Floating Share Widget
A new study being released from NRF PROTECT, the industry’s largest retail loss prevention event, finds that retailers lose billions of dollars to shoplifting, employee and vendor theft and administrative error – collectively known as inventory shrink. According to the National Retail Federation/University of Florida National Retail Security Survey, retailers say inventory shrink averaged 1.38 percent of retail sales, or $44 billion, in 2014.* The report was sponsored by The Retail Equation.
Specifically, retailers surveyed estimate that shoplifting accounted for the largest part of reported shrink in 2014 – 38 percent, followed by employee/internal theft (34.5%), administrative and paperwork errors (16.5%), vendor fraud or error (6.8%) and unknown loss (6.1%).
“Retail loss prevention professionals have one of the hardest jobs in the industry – protecting their customers, employees and merchandise from the threat of harm and fraud, and the results of this survey prove the enormity of their task,” said NRF President and CEO Matthew Shay. “Retailers will continue to review best practices and work to better educate decision makers in Washington about the burdens these crimes place on consumers, retail companies, their employees and the economy.”
“A common misperception about shoplifting is that retailers can ‘afford’ the loss of a candy bar or a pair of jeans, but the truth is that the industry loses billions of dollars each year at the hands of callous criminals that could be put towards human capital, promotions and other necessary business operations,” said NRF Vice President of Loss Prevention Bob Moraca. “Though we are encouraged by the partnerships forged with law enforcement over the years and advances in technology that will help deter a crime before it happens, criminals continue to thwart much of the progress retailers have made thus far.”
When it comes to loss prevention budgets, 39.4 percent of those surveyed say their budget for 2015 increased over last year; just over one-third (36.6%) said their budgets would be similar to what they were last year – leaving 23.9 percent of respondents with decreased resources.
Dr. Richard Hollinger, criminology professor at the University of Florida and lead author of the NRSS for the past 24 years, notes this year’s shrink percentage is the lowest seen in the survey’s history.
“Loss prevention professionals have done a commendable job of elevating the issue of shrink and retail fraud within their own companies and with industry insiders and the public, but the battle wages on to find ways to contain further losses to their businesses,” said Hollinger. “As retail issues like shrink and security become more complex, retailers should continue to work together as an industry to ensure continued partnerships, with the end goal of finding the most effective asset protection solutions possible.”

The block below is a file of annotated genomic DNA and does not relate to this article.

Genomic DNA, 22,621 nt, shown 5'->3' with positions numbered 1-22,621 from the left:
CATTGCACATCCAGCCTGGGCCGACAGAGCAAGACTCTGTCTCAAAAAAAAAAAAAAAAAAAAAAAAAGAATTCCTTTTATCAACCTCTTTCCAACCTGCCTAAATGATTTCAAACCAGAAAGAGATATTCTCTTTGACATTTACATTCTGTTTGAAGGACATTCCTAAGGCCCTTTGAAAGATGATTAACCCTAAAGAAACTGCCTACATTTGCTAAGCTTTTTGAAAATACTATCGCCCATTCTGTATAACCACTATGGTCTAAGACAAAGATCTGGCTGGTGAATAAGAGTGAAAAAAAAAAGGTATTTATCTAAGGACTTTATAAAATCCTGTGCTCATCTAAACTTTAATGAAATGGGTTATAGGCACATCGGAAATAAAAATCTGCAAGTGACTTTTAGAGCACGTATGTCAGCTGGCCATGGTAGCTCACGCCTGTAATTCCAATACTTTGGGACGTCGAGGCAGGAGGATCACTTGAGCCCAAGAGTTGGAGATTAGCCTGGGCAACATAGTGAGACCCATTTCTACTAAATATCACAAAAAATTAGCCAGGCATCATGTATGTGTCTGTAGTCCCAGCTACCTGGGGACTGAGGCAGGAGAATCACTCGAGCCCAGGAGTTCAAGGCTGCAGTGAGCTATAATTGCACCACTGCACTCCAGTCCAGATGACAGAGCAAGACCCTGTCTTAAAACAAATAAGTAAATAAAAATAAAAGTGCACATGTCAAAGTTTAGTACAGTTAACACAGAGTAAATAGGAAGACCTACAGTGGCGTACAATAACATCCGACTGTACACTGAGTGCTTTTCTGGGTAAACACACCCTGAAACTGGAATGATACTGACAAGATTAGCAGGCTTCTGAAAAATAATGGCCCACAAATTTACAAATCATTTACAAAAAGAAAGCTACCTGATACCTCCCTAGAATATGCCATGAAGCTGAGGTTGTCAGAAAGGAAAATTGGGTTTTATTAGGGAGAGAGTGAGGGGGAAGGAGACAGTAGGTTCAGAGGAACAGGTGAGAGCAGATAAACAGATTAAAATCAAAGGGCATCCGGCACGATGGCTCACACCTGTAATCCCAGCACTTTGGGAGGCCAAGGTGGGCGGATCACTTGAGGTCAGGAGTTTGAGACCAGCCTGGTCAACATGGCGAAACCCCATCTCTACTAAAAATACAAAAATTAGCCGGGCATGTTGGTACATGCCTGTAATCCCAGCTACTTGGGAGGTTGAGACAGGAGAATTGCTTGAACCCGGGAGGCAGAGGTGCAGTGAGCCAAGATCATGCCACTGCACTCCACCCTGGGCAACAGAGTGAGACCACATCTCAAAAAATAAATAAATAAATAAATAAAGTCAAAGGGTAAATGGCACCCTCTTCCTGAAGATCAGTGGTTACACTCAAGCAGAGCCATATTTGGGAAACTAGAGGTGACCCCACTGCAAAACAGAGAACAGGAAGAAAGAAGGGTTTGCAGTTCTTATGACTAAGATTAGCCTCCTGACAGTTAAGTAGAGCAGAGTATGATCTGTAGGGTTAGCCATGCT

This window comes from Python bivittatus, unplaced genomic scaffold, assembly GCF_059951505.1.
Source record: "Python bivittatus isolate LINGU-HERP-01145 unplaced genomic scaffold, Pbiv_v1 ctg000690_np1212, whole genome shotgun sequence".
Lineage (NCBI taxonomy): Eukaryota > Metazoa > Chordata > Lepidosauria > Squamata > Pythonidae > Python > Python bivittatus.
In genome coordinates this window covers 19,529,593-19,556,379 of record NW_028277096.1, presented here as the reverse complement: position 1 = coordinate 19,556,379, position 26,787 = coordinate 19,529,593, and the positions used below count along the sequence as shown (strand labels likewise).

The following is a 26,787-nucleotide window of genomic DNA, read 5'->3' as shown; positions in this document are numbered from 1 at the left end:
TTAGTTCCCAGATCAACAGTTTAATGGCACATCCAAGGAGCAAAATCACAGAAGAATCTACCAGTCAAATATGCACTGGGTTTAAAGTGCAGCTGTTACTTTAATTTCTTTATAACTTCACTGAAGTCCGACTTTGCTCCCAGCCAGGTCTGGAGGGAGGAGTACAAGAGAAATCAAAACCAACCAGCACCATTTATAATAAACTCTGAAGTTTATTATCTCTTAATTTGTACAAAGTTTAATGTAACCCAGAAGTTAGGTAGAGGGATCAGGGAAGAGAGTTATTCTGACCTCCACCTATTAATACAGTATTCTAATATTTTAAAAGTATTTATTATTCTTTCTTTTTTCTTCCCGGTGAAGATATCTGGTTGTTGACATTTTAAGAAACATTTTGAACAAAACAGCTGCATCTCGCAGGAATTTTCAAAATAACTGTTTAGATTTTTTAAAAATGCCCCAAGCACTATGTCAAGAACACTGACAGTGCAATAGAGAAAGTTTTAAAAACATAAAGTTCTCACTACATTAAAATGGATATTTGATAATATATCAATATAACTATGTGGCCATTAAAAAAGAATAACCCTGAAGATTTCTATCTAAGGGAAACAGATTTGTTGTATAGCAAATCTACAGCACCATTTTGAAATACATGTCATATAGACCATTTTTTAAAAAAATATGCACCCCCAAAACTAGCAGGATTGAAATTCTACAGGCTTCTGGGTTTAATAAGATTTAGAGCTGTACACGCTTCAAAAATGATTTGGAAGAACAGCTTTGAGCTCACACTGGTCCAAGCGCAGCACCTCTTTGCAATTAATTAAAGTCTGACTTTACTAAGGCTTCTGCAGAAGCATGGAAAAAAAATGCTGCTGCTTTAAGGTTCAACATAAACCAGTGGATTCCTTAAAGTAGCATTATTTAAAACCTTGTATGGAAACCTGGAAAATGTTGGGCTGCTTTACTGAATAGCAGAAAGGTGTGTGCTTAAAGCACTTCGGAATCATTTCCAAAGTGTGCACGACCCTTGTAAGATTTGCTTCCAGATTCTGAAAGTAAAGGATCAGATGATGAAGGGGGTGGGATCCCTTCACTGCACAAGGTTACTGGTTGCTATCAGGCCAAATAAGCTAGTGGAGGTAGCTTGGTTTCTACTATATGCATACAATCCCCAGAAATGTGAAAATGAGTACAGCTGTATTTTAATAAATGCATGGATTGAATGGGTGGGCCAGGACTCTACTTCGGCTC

Media wishing to contact Dr. Hollinger can email email@example.com for an interview request.
About the Survey
The National Retail Security Survey is a survey of loss prevention executives that benchmarks retail shrinkage and operational information about how retailers are combating losses. The study, which surveyed 100 senior loss prevention executives from various sectors in retail in March and April 2015, is a partnership between the University of Florida and the National Retail Federation.
NRF is the world’s largest retail trade association, representing discount and department stores, home goods and specialty stores, Main Street merchants, grocers, wholesalers, chain restaurants and Internet retailers from the United States and more than 45 countries. Retail is the nation’s largest private sector employer, supporting one in four U.S. jobs – 42 million working Americans. Contributing $2.6 trillion to annual GDP, retail is a daily barometer for the nation’s economy. NRF’s This is Retail campaign highlights the industry’s opportunities for life-long careers, how retailers strengthen communities, and the critical role that retail plays in driving innovation. NRF.com.
* The methodology for the survey changed in 2015 and as such, NRF does not have comparable data from prior years for this year’s report.